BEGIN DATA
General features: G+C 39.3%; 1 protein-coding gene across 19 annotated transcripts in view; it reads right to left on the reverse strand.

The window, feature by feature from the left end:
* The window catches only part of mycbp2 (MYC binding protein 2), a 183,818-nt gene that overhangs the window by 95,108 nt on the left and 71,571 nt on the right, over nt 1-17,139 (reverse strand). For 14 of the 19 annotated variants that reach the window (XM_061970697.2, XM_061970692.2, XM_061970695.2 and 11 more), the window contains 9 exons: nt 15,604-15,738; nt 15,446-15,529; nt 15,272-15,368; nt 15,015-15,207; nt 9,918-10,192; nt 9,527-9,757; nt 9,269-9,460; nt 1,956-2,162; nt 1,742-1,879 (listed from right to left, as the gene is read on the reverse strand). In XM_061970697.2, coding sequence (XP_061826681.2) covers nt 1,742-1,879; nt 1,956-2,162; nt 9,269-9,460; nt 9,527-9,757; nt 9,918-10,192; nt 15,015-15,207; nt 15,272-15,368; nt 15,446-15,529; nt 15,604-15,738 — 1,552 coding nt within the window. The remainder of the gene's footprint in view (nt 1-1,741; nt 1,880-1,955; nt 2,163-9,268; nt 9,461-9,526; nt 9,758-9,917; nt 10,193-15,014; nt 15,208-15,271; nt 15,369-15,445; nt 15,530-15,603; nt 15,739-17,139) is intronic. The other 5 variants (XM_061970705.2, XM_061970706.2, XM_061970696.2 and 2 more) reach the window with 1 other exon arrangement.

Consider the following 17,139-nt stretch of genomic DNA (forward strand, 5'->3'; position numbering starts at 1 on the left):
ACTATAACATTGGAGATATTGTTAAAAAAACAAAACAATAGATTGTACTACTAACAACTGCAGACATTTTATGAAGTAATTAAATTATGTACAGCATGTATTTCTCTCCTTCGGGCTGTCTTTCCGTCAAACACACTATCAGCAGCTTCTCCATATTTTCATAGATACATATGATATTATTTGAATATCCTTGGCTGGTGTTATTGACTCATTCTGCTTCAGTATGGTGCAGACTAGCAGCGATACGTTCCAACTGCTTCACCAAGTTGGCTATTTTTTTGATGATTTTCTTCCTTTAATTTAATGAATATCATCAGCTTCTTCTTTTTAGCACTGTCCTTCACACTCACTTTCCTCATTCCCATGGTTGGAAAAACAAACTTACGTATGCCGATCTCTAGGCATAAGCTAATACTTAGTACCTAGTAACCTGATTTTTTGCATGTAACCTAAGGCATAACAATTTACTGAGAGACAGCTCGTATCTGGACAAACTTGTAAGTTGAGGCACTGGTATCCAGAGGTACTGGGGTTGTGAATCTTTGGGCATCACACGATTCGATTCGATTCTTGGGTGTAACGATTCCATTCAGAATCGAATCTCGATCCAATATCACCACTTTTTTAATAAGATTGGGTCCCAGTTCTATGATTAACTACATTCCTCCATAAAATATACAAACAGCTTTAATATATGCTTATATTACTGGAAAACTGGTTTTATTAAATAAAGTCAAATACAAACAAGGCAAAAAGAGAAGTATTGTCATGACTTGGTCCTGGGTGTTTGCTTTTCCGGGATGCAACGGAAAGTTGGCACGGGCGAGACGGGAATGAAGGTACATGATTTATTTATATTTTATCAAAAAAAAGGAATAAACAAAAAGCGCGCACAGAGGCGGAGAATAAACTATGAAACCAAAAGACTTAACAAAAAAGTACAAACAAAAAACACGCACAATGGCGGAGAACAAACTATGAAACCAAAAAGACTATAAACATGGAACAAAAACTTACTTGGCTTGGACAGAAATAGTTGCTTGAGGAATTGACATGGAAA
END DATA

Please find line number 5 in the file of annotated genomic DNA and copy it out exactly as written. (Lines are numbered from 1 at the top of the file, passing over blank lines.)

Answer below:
ACTATAACATTGGAGATATTGTTAAAAAAACAAAACAATAGATTGTACTACTAACAACTGCAGACATTTTATGAAGTAATTAAATTATGTACAGCATGTATTTCTCTCCTTCGGGCTGTCTTTCCGTCAAACACACTATCAGCAGCTTCTCCATATTTTCATAGATACATATGATATTATTTGAATATCCTTGGCTGGTGTTATTGACTCATTCTGCTTCAGTATGGTGCAGACTAGCAGCGATACGTTCCAACTGCTTCACCAAGTTGGCTATTTTTTTGATGATTTTCTTCCTTTAATTTAATGAATATCATCAGCTTCTTCTTTTTAGCACTGTCCTTCACACTCACTTTCCTCATTCCCATGGTTGGAAAAACAAACTTACGTATGCCGATCTCTAGGCATAAGCTAATACTTAGTACCTAGTAACCTGATTTTTTGCATGTAACCTAAGGCATAACAATTTACTGAGAGACAGCTCGTATCTGGACAAACTTGTAAGTTGAGGCACTGGTATCCAGAGGTACTGGGGTTGTGAATCTTTGGGCATCACACGATTCGATTCGATTCTTGGGTGTAACGATTCCATTCAGAATCGAATCTCGATCCAATATCACCACTTTTTTAATAAGATTGGGTCCCAGTTCTATGATTAACTACATTCCTCCATAAAATATACAAACAGCTTTAATATATGCTTATATTACTGGAAAACTGGTTTTATTAAATAAAGTCAAATACAAACAAGGCAAAAAGAGAAGTATTGTCATGACTTGGTCCTGGGTGTTTGCTTTTCCGGGATGCAACGGAAAGTTGGCACGGGCGAGACGGGAATGAAGGTACATGATTTATTTATATTTTATCAAAAAAAAGGAATAAACAAAAAGCGCGCACAGAGGCGGAGAATAAACTATGAAACCAAAAGACTTAACAAAAAAGTACAAACAAAAAACACGCACAATGGCGGAGAACAAACTATGAAACCAAAAAGACTATAAACATGGAACAAAAACTTACTTGGCTTGGACAGAAATAGTTGCTTGAGGAATTGACATGGAAA